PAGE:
In 2006 Clive Hamilton wrote an obituary on the “Death of social democracy.” His view was that
sustained increases in living standards for the great bulk of working people have so transformed social conditions as to render social democracy redundant as a political ideology. (p.7)
Certainly, (nominal) social democrats such as Paul Keating, Helen Clark, Tony Blair, and Gerhard Schroeder seemed to agree: their ‘Third Way’ economic policies had far more in common with the New Right than the Old Left.
Yet, the darkest hour for (real) social democrats was just before the dawn. By mid-2008, a financial crisis generally regarded as the worst since the 1930s had gripped the global economy. Intervention became essential, at least for the welfare of corporations, as taxpayers fronted with enormous bailouts for businesses (banks in particular) which were “too big to fail”. The economies of smaller European nations, which had wholehearted embraced the call to “enrichissez vous” at the expense of all else, were prostrate. The miracle of neoliberalism was shown to be nothing more than a brief mirage.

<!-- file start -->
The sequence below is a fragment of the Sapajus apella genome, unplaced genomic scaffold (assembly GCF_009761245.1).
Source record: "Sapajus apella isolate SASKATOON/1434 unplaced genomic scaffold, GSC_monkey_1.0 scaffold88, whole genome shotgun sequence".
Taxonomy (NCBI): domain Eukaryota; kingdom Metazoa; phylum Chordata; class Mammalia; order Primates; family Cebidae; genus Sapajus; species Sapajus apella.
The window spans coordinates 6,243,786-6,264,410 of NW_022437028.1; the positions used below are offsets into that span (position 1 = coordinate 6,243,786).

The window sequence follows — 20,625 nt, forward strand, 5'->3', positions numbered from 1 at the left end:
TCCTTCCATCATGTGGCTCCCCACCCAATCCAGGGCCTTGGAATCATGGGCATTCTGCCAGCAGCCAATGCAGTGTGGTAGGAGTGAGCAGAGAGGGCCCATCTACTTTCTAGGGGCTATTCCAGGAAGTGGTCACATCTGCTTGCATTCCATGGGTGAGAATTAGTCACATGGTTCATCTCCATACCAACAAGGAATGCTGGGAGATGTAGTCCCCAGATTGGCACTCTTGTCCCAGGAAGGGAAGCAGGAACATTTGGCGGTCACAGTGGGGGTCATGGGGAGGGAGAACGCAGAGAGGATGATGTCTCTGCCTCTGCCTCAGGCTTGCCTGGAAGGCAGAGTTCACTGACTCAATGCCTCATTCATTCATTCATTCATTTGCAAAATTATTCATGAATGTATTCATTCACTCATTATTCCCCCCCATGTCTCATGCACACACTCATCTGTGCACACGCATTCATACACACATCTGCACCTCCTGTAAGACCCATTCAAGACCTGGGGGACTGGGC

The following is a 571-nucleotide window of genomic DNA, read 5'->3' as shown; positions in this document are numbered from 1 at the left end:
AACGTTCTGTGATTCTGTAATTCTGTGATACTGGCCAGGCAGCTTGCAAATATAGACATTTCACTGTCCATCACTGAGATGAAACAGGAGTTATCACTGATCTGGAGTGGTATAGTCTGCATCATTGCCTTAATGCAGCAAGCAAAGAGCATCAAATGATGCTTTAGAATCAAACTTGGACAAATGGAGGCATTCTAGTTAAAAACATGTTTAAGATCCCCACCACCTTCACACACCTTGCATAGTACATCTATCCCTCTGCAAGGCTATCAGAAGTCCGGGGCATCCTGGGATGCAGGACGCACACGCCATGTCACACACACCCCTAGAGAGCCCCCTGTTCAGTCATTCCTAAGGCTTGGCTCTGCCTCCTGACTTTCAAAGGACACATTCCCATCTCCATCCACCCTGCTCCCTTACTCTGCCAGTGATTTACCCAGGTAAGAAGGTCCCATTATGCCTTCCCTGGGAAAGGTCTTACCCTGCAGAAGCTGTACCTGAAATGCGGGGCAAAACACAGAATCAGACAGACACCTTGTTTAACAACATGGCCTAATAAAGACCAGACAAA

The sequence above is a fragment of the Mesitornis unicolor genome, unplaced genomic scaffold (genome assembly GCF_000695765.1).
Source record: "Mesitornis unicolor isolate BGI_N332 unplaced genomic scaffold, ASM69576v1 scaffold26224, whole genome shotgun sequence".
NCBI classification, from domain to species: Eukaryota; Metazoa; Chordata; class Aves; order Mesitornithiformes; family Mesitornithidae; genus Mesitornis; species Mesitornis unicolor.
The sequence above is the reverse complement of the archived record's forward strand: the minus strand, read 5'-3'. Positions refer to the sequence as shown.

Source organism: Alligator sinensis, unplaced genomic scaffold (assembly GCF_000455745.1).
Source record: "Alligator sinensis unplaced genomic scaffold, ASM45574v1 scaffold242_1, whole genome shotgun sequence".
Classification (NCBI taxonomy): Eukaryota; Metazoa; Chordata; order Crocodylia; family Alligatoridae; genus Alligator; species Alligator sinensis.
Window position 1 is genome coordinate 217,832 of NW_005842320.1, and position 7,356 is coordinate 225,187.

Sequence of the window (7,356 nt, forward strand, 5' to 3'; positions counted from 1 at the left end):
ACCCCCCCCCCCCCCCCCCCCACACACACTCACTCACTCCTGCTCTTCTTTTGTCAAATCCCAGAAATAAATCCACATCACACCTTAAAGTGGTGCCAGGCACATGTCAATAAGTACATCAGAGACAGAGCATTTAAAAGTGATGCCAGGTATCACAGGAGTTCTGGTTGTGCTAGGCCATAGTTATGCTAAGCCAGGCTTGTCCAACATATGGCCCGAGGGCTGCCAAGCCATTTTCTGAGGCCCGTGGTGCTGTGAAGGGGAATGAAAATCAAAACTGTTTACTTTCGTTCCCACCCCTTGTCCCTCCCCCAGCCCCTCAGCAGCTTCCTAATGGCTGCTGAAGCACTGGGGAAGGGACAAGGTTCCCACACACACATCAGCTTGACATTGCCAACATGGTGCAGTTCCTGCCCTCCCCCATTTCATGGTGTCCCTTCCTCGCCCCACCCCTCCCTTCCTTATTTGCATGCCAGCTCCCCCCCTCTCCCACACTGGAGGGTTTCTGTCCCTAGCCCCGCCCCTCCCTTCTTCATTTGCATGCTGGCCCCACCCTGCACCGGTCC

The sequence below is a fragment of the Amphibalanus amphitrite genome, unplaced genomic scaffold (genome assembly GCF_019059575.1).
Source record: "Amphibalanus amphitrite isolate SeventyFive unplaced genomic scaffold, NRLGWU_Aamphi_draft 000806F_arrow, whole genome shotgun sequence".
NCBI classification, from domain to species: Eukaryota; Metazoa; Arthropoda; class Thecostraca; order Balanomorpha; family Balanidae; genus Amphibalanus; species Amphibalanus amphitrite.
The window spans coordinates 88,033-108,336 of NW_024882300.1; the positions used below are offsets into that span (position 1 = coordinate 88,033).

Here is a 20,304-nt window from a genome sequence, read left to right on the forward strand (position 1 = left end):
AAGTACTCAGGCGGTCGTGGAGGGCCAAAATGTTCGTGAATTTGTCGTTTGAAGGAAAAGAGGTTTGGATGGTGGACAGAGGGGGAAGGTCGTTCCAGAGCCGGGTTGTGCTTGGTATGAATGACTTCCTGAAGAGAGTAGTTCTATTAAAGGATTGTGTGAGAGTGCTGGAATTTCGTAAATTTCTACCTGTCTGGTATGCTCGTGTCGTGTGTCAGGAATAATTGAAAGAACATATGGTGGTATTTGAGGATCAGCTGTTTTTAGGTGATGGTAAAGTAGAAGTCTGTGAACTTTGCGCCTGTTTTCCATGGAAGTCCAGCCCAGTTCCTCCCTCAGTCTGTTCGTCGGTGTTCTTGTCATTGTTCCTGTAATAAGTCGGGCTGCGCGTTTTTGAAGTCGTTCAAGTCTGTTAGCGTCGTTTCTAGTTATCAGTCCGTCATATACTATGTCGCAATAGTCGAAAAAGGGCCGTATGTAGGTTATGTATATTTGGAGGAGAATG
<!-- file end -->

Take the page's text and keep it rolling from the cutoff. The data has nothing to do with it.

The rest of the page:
According to Tony Judt, the best possible response to this economic meltdown is the rebirth of social democracy.